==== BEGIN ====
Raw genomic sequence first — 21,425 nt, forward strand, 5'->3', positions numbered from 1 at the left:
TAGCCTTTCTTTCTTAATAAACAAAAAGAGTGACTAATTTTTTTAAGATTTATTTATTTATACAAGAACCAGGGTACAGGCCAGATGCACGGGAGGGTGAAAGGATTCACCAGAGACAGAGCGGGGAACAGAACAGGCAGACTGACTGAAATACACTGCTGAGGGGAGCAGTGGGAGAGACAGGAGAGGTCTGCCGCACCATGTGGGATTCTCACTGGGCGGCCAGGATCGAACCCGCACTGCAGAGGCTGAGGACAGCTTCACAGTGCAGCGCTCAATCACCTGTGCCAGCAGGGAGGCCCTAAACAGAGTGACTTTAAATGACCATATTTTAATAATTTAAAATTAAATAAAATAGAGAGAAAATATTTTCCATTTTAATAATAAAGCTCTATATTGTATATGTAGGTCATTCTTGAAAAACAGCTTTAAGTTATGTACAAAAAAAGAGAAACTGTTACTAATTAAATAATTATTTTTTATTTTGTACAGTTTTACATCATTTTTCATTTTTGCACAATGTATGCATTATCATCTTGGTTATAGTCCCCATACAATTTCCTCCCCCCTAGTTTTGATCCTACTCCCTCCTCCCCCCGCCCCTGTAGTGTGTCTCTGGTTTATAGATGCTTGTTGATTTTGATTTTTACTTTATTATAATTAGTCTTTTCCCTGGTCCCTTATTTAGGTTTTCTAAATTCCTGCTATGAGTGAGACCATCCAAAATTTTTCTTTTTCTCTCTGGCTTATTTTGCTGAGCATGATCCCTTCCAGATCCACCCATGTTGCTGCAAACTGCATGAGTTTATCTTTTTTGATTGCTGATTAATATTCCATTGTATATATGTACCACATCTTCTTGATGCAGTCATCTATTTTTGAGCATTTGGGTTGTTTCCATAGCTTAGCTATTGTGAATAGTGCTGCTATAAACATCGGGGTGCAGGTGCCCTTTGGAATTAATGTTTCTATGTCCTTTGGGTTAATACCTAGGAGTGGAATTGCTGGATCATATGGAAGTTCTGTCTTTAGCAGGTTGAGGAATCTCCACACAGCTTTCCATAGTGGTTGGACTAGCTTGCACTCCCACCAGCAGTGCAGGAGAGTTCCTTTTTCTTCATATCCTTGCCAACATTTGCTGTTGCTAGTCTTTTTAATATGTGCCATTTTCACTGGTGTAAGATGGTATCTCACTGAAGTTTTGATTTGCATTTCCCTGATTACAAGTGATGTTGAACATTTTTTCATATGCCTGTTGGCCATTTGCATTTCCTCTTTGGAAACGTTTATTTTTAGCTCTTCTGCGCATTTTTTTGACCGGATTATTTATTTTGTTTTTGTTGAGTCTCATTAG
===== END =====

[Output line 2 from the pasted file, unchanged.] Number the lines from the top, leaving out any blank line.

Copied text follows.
TAGCCTTTCTTTCTTAATAAACAAAAAGAGTGACTAATTTTTTTAAGATTTATTTATTTATACAAGAACCAGGGTACAGGCCAGATGCACGGGAGGGTGAAAGGATTCACCAGAGACAGAGCGGGGAACAGAACAGGCAGACTGACTGAAATACACTGCTGAGGGGAGCAGTGGGAGAGACAGGAGAGGTCTGCCGCACCATGTGGGATTCTCACTGGGCGGCCAGGATCGAACCCGCACTGCAGAGGCTGAGGACAGCTTCACAGTGCAGCGCTCAATCACCTGTGCCAGCAGGGAGGCCCTAAACAGAGTGACTTTAAATGACCATATTTTAATAATTTAAAATTAAATAAAATAGAGAGAAAATATTTTCCATTTTAATAATAAAGCTCTATATTGTATATGTAGGTCATTCTTGAAAAACAGCTTTAAGTTATGTACAAAAAAAGAGAAACTGTTACTAATTAAATAATTATTTTTTATTTTGTACAGTTTTACATCATTTTTCATTTTTGCACAATGTATGCATTATCATCTTGGTTATAGTCCCCATACAATTTCCTCCCCCCTAGTTTTGATCCTACTCCCTCCTCCCCCCGCCCCTGTAGTGTGTCTCTGGTTTATAGATGCTTGTTGATTTTGATTTTTACTTTATTATAATTAGTCTTTTCCCTGGTCCCTTATTTAGGTTTTCTAAATTCCTGCTATGAGTGAGACCATCCAAAATTTTTCTTTTTCTCTCTGGCTTATTTTGCTGAGCATGATCCCTTCCAGATCCACCCATGTTGCTGCAAACTGCATGAGTTTATCTTTTTTGATTGCTGATTAATATTCCATTGTATATATGTACCACATCTTCTTGATGCAGTCATCTATTTTTGAGCATTTGGGTTGTTTCCATAGCTTAGCTATTGTGAATAGTGCTGCTATAAACATCGGGGTGCAGGTGCCCTTTGGAATTAATGTTTCTATGTCCTTTGGGTTAATACCTAGGAGTGGAATTGCTGGATCATATGGAAGTTCTGTCTTTAGCAGGTTGAGGAATCTCCACACAGCTTTCCATAGTGGTTGGACTAGCTTGCACTCCCACCAGCAGTGCAGGAGAGTTCCTTTTTCTTCATATCCTTGCCAACATTTGCTGTTGCTAGTCTTTTTAATATGTGCCATTTTCACTGGTGTAAGATGGTATCTCACTGAAGTTTTGATTTGCATTTCCCTGATTACAAGTGATGTTGAACATTTTTTCATATGCCTGTTGGCCATTTGCATTTCCTCTTTGGAAACGTTTATTTTTAGCTCTTCTGCGCATTTTTTTGACCGGATTATTTATTTTGTTTTTGTTGAGTCTCATTAG